Well, we’re only three episodes in, and I’m starting to admit out loud that Taboo might not be all that we hoped for. The plot is becoming as convoluted as Tom Hardy’s dialogue, the characters unreliable in their motives, and the weirdness seems more and more to just be for weirdness’s sake. As I said last time after episode 2, I’m sure it’s all leading to an awesome resolve, but getting there is becoming tiresome.
Episode 3 starts with the girl Winter and a young boy discovering the body of the silver-toothed assassin that Delaney killed in self-defense at the end of Episode 2. They loot him and Winter takes his silver tooth. Meanwhile, Delaney gets stitched up by the creepy American informant Dr. Dumbarton, who only administers care to him in hopes of prying information from him regarding the sale of Delaney’s coveted Nootka Sound. Delaney partially complies in exchange for Dumbarton getting a message to Thomas Jefferson. In their exchange, Dumbarton accidentally reveals that Carlsbad (whoever the hell that is) is actually a woman. It is here that confusion begins to rear its head.
But then Delaney goes to the lawyer Thoyt, and in a stroke of series-saving genius draws up a will that cleverly leaves all of his worldly possessions to the American government, in effect thwarting the East India Trading Company’s plans to kill him. This was a much needed arms-raised-in-celebration moment that gave any thoughts of bailing on the show all together a stay of execution.
Almost immediately though, we get a full dose of weirdness again as Delaney ventures down into his father’s flooded wine cellar, where frightening flashbacks jump-cut pretentiously, and the girl Winter appears and gives Delaney the silver tooth, and then fittingly makes reference to his pagan bird tattoo on the back of his neck. Delaney later finds this same symbol etched in the soot of the fireplace in the bedroom where his mother was kept in her final days of illness. About this time it’s starting to connect with me that Delaney’s mother had something to do with the supernatural element of Delaney’s time in Africa (I guess). Which I suppose makes some sort of sense to his earlier comment that “Nootka was my mother’s tribe”. Again, a resolve is surely on the way.
As discussions between King George’s confidant, Coop, and the East India Trading Company’s Stuart Strange go back and forth regarding Delaney and his motives, we ultimately learn that Delaney wants to monopolize trade with China for tea in exchange for furs, and will make a deal with which ever government will be the most beneficial to him, and if at all possible while doing so cut out the East India Company from any of the profits. Something about the Strange and/or the Trading Company has pissed off Delaney, and goes back further than the assassination attempt on him.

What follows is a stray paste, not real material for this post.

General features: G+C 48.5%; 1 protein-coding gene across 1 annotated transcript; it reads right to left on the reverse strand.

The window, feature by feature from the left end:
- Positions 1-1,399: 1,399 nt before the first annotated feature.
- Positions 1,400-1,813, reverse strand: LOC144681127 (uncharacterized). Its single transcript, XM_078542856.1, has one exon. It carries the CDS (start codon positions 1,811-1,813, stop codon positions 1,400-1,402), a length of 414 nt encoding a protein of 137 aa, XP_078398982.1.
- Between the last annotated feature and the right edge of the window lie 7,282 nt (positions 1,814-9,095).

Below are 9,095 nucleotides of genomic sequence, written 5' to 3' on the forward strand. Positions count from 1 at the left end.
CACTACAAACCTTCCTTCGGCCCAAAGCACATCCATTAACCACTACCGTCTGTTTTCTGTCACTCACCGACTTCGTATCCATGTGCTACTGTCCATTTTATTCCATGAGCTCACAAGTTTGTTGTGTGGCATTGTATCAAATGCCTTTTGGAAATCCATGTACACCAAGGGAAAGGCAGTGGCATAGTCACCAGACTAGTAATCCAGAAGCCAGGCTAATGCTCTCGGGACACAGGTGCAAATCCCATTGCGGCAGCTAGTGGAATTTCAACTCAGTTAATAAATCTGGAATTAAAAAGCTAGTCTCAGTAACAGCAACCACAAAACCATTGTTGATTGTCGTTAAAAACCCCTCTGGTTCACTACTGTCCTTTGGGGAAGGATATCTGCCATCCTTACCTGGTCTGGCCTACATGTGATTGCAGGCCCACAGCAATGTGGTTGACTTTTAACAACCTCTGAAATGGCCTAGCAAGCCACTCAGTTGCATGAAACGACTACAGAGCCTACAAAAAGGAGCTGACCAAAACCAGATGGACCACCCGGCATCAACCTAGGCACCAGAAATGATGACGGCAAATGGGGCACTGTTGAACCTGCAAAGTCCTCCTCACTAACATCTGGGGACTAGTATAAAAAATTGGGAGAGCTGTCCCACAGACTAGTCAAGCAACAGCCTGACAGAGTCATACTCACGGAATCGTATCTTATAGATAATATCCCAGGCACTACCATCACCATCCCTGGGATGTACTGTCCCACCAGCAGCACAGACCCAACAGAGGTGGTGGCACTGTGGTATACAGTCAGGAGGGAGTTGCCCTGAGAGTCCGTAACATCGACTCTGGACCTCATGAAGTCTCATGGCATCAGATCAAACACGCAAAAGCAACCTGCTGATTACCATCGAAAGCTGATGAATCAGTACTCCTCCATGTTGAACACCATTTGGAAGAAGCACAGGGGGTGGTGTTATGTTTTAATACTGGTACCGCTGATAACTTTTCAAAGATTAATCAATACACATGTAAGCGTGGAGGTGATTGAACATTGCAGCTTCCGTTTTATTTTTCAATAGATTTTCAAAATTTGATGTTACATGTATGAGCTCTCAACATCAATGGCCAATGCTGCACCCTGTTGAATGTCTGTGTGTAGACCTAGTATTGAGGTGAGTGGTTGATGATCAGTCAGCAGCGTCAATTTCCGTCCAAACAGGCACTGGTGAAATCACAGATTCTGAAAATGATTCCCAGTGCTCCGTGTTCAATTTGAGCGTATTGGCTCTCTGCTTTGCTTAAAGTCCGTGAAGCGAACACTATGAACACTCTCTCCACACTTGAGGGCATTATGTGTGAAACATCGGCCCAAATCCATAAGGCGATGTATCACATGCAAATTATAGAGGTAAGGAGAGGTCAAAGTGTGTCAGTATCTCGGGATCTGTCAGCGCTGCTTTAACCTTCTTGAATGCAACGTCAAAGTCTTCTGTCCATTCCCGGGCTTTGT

Any credit the earlier scene of Delaney’s chess move with his last will and testament had built up pretty much gets erased when he goes to a brothel and strikes a deal with a male transvestite prostitute, who happens to be an old acquaintance, to provide Delaney with any information he can obtain while providing services “customers”. We are officially on thin ice.
Delaney and Zilpha begin an ongoing exchange of letters, where Delaney tries to persuade her to accompany him in his trading company venture, as well acknowledge the apparently romantic relationship they previously had. She repeatedly refuses, and eventually stops responding to his letters. The widow of Horace, Lorna Bow, shows up again, and declares that she wants the Delaney house to be hers. If Delaney agrees, she will not seek any interest in Nootka Sound or the trading venture. Delaney at first balks at the offer, but after a series of more flashbacks to weirdness in Africa, he abruptly changes his mind and agrees to let her stay, giving her the main bedroom, much to the chagrin of Brace.
Later, Zilpha’s husband Thorne pays a visit to Delaney, and discusses selling him insurance on his ship at a friendly discount. Delaney sees through this false gratuity, and calls him out on it. Thorne admits his true revile for Delaney, and reveals that he is aware of his and Zilpha’s past romantic relationship. We know that these guys will eventually square off in some way. Then, in the creepiest scene of the series so far, Delaney and Zilpha meet in a church sanctuary. After a brief verbal assault, Zilpha mounts Delaney on one of the pews, gives him a couple of passionate humps for old time sake, then bids him permanent farewell and leaves. The ice is cracking and starting to break.
At home, Delaney argues with Lorna for her to stay holed up in the bedroom for her own safety, as he insists opposing forces will no doubt be coming for her. She balks at this nonsense, and proceeds to go out to the theater to her acting gig and perform on stage. Meanwhile Zilpha and Thorne argue over not having children and Zilpha’s relationship with Delaney.
Delaney follows Zilpha to the theater, and afterwards rescues her from the Duke of Richmond. She realizes Delaney’s warnings were valid, and knows she is now in danger for getting mixed up in his affairs.
So I have to say, I’m definitely hooked into wanting to know what happens next. The plot is intriguing and the characters are starting to flesh out a little better. But as far as the series being “awesome” and “must-see”, it’s on shaky ground. Thin ice, as it were, that’s cracking and starting to break. And the water beneath looks cold and deep.